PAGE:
of Dodges are now too (all 2500 and 3500 truck use them front and rear
and 1500 P/U's use then in front and some LD SUV's use them front and
rear and the front axle in HD P/U's is based on the same ring and
pinion that GM uses in its IFS in HD trucks, the 9.25 and gears for it
will fit in Dodge front axle) Funny thing is that ALL Dodges with 4x4
use no front axle disconnect be it IFS or solid (saves Dodge a few
bucks) which means EVERY 4x4 they make will use more fuel than it
should (about 1 MPG on HD models and 2 or 3 MPG less on LD models)
because it will always be spinning the front ring/ pinion and drive
shaft too even in 2wd. Dodge does not tell you that though. Better yet
when Dodge went to a IFS front axle rather than using the proven 7.5
and 8.25 front axle with a disconnect, Dodge used a AAM 8.0 that was
designed for a rear IFS with no disconnect in it for a front drive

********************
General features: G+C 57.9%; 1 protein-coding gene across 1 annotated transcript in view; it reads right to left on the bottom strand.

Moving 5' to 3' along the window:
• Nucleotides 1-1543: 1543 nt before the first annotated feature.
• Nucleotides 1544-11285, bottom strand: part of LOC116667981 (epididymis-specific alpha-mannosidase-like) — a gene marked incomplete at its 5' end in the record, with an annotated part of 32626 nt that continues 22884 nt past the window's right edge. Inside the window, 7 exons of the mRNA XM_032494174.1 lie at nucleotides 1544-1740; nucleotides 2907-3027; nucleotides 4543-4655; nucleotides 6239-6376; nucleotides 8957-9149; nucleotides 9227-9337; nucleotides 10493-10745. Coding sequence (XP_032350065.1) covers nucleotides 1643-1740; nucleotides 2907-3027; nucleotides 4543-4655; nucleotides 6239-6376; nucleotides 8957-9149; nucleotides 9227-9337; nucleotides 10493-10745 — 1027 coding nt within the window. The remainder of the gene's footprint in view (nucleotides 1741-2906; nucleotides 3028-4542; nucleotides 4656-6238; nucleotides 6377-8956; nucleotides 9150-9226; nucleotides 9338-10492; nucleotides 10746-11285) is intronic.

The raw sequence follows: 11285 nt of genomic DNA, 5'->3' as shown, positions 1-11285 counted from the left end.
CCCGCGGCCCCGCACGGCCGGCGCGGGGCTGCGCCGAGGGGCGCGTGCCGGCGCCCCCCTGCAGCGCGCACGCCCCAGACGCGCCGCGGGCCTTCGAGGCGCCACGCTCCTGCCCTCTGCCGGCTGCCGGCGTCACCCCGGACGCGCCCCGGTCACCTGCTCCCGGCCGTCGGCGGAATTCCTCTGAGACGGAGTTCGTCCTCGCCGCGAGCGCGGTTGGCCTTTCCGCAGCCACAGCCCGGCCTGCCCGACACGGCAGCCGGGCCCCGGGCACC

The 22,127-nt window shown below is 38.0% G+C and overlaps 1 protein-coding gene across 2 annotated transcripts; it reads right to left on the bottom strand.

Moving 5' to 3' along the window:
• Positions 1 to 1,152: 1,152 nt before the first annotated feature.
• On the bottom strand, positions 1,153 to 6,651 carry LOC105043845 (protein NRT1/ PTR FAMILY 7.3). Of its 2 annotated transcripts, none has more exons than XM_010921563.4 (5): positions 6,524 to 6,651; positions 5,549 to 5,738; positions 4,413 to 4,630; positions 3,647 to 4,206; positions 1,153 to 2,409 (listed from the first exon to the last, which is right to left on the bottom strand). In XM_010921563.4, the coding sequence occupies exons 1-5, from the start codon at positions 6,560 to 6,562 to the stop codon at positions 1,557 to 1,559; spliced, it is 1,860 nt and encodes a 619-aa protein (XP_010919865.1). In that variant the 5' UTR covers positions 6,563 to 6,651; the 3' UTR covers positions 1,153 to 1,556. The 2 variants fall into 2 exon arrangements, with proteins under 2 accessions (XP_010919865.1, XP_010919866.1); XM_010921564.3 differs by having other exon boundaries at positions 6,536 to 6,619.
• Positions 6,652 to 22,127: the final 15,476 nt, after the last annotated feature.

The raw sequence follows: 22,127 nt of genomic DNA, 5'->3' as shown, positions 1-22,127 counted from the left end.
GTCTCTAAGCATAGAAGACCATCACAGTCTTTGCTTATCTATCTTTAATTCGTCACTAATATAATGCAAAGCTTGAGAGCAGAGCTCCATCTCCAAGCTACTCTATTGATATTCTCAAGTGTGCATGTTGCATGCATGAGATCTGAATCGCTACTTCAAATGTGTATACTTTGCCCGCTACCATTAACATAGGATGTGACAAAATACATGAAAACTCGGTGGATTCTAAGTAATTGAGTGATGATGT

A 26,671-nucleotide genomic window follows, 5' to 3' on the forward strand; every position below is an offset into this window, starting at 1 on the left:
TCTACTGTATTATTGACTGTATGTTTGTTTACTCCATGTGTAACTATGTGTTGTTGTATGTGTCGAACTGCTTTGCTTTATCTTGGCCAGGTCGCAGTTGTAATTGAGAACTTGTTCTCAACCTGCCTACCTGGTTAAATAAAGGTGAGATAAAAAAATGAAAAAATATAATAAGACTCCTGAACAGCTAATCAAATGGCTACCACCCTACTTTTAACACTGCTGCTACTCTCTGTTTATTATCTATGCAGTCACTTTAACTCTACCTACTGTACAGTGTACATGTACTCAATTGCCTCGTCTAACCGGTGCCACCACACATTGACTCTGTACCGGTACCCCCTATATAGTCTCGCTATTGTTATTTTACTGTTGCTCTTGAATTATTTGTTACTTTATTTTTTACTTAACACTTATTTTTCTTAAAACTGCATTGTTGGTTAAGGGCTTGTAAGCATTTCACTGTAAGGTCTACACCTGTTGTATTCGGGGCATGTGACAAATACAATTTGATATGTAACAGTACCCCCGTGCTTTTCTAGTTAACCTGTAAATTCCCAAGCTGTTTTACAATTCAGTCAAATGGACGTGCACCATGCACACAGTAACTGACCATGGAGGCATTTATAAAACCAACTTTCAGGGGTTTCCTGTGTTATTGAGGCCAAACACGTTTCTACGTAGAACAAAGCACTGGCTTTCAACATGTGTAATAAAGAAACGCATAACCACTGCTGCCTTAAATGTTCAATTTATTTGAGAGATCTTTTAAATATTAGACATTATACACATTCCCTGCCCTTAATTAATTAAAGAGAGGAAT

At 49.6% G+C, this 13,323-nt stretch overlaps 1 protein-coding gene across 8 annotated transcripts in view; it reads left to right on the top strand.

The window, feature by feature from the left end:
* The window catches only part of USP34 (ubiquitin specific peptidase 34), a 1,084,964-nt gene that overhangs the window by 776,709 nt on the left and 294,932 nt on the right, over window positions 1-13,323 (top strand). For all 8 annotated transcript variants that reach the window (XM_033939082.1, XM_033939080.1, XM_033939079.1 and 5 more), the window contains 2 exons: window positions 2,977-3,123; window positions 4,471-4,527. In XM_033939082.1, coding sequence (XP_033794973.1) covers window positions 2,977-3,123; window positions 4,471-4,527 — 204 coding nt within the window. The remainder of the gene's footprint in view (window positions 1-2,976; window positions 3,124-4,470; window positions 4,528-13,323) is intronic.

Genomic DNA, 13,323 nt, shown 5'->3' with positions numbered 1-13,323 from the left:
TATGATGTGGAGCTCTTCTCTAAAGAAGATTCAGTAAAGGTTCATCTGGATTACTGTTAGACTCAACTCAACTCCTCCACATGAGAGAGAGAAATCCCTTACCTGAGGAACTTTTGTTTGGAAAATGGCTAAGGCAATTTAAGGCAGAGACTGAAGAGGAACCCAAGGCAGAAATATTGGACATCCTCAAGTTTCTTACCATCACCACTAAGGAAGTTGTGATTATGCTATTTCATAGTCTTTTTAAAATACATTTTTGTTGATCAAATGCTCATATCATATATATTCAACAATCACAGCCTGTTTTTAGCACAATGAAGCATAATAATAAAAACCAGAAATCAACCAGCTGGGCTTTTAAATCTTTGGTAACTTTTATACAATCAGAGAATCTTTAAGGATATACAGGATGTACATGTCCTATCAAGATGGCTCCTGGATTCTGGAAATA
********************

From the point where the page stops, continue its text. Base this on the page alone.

axle (and people wonder why I am hard on Dodge 4x4's sometimes) Dodge
uses the same 11.5 AAM rear axle now behind CTD that GM does behind
8.1 and Dmax. In their HD P/U's with a hemi they use a 10.5 AAM but it
is not the same axle as GM as it costs less to make and none of the
parts interchange with GM 10.5. (GM iuses a straddle mounted 3 bearing
pinion design on their 10.5 axle while Dodge uses a 2 bearing pinion
Your Z28 might but it is not likely that the CTD does. If it does, it
is the first I have heard of it. a 2004 should have a 11.5 AAM and